Mustang, directed by Deniz Gamze Ergüven, could be called a coming-of-age nightmare. It follows five orphaned teenage sisters who live with their grandmother (Nihal Koldaş) and uncle in a remote Turkish village along the Black Sea. An uncontainable, collective whirlwind of hair and laughter and movement, the girls spend their days playing by the sea, running through the woods, stealing apples from a nearby orchard. Their loyalty to each other is vibrant, and fierce. When their grandmother beats them as punishment for being seen frolicking with boys, they put up a united front of resistance. An offense to one means an offense to all. Even as their house slowly becomes a prison — as walls are heightened and windows barred to keep the girls from running away at night — they retain their free-spiritedness. And Ergüven shoots them like a force of nature, because of course they are.
The film is narrated by Lale (Güneş Şensoy), the youngest of the sisters, but she could easily speak for the whole group. When she slams the “shit-colored” clothes that grandma makes them wear in order to reassert their modesty around town, we know the girls all feel this way. As the youngest, she also gets to watch in terror as her sisters are married off, one by one. The families of young men around town come by for the traditional proposal, during which the girl in question serves coffee and candy and the male head of one household asks the other to give her away. In Turkish, we call this “asking for the girl,” a phrase that always creeped the hell out of me. To be fair, the ritual has different meanings in different parts of the country; in much of Turkey, it’s just a quaint formality, a more elaborate equivalent to a man getting down on one knee. But in the world of Mustang, it means something very real and often very dangerous.
The marriages rush along, but there is variation among them: The oldest, Sonay (Ilayda Akdoğan), actually gets to marry her high-school sweetheart after she brusquely rejects one suitor; that scorned young man gets Selma (Tuğba Sunguroğlu), the second-oldest, instead, with grandma exchanging the girls backstage as if they were carpets of slightly differing patterns. (“She’s one of a kind,” the matriarch, ever the saleswoman, says to each incoming family as she presents her wares.) Along the way, we get a hint that the older woman is simply reenacting a tragedy that also once happened to her. While preparing to marry off one of the youngest girls, she notes that she was the same age when she wed. “There were special circumstances then,” she says, leaving us to imagine what they were.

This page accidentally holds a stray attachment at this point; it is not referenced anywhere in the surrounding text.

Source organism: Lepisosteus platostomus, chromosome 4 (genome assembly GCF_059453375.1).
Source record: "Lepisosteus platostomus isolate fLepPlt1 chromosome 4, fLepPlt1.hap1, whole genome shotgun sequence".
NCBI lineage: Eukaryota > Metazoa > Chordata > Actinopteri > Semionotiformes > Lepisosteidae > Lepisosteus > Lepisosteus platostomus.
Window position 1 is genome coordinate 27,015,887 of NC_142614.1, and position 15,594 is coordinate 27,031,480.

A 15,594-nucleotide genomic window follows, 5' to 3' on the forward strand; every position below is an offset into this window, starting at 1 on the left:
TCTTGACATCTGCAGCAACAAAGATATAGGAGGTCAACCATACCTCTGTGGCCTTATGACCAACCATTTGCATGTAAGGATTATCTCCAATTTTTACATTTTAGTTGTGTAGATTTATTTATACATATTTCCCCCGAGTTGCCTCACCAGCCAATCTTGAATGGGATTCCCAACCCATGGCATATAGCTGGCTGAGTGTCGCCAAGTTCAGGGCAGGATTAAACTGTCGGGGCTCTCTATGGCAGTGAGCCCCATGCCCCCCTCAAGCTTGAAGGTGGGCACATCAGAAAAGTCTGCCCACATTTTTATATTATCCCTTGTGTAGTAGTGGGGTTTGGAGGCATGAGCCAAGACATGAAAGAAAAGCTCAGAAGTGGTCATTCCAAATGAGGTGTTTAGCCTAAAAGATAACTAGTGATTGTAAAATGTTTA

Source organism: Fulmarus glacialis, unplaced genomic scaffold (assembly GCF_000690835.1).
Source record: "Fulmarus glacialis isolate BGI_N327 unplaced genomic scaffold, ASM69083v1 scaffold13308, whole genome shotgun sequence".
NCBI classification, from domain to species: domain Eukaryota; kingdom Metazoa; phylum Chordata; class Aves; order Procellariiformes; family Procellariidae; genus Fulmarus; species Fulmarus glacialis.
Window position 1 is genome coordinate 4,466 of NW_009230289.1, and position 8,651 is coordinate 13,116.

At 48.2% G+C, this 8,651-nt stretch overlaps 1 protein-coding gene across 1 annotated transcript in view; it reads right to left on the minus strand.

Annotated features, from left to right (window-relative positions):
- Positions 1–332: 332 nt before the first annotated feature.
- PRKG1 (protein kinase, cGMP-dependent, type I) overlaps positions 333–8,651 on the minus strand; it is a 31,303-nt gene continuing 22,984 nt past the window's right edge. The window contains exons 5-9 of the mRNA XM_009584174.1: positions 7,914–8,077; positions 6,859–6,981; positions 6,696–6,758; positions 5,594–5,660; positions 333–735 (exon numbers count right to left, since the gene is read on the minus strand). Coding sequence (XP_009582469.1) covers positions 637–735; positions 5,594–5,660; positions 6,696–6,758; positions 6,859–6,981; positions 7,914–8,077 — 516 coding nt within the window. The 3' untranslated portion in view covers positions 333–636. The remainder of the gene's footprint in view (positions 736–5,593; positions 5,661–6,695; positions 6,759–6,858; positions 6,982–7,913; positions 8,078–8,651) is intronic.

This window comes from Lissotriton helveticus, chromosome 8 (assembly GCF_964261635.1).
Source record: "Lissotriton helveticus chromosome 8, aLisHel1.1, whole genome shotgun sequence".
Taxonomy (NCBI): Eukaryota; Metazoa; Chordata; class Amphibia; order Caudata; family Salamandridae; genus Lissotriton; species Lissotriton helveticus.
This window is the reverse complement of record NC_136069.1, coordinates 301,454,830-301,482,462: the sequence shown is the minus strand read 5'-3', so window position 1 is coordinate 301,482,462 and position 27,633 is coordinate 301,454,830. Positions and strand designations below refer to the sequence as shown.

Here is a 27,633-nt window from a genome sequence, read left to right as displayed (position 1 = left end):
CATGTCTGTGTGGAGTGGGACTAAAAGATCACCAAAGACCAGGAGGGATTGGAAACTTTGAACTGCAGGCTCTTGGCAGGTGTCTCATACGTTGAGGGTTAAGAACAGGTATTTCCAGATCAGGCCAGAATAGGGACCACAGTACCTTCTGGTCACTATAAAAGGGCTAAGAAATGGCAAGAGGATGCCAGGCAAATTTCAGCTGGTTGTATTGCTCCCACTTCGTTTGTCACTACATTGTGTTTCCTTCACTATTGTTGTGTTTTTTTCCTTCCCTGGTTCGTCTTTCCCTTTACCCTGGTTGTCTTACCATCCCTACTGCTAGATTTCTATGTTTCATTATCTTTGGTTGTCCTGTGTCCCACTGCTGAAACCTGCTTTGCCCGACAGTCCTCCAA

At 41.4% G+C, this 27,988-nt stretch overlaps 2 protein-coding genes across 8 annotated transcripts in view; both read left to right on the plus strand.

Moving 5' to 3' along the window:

There were times in Mustang, particularly the first half, when I wished we got to know these girls better, and that they were a bit more differentiated in their boisterousness. But that’s also the point. They’re being whisked away from us before they’ve had a chance to develop and become fully realized people. “The house became a bride factory,” Lale bemoans at one point, as the girls are taught how to cook and clean and behave. A factory, and maybe also a slaughterhouse: As each girl is consumed by tradition, as each new suitor family shows up, Ergüven plays up the gnawing sense of doom, as in a thriller where the characters are picked off in succession.
The broad outlines of this story aren’t particularly new. Turkish cinema is filled with female characters who long to escape unwanted arranged marriages, so much so that it’s become cliché even as parody at this point. But Mustang breathes new life into the old trope by reconnecting it with the elemental horror that drives it. These aren’t just body-snatchers; they take your soul, too. And it’s a further testament to Ergüven’s filmmaking that other common motifs of Turkish melodrama that she’s reimagined here – everything from the liberated Western teacher in a small town, to the kindly truck driver, to the wedding that becomes a daring getaway – feel thoroughly new, even to these tired, jaded eyes.
But there’s something else here, too: Beyond the expertly tense tick-tock-tick-tock of her narrative, Ergüven demonstrates an understanding of what drives these traditions and mores. For Mustang is one of the few films I’ve seen that also grasps the perverted idealism that lies behind all this forced modesty. When Lale asks her uncle if she can go to a soccer match with him, he dismisses her with talk of all the gruesome, foulmouthed men who come to games and start fights. He claims to be protecting her. Grandma, too, believes she’s thinking of their best interests — their future in a land that will always judge them as wives, mothers, and homemakers. So much of what’s done to these girls is done for what others perceive will be their own good. The debilitating paternalism of this world denies its victims agency in an attempt to coddle and protect and preserve. That’s the cold, hard truth at the heart of this beautiful, harrowing film.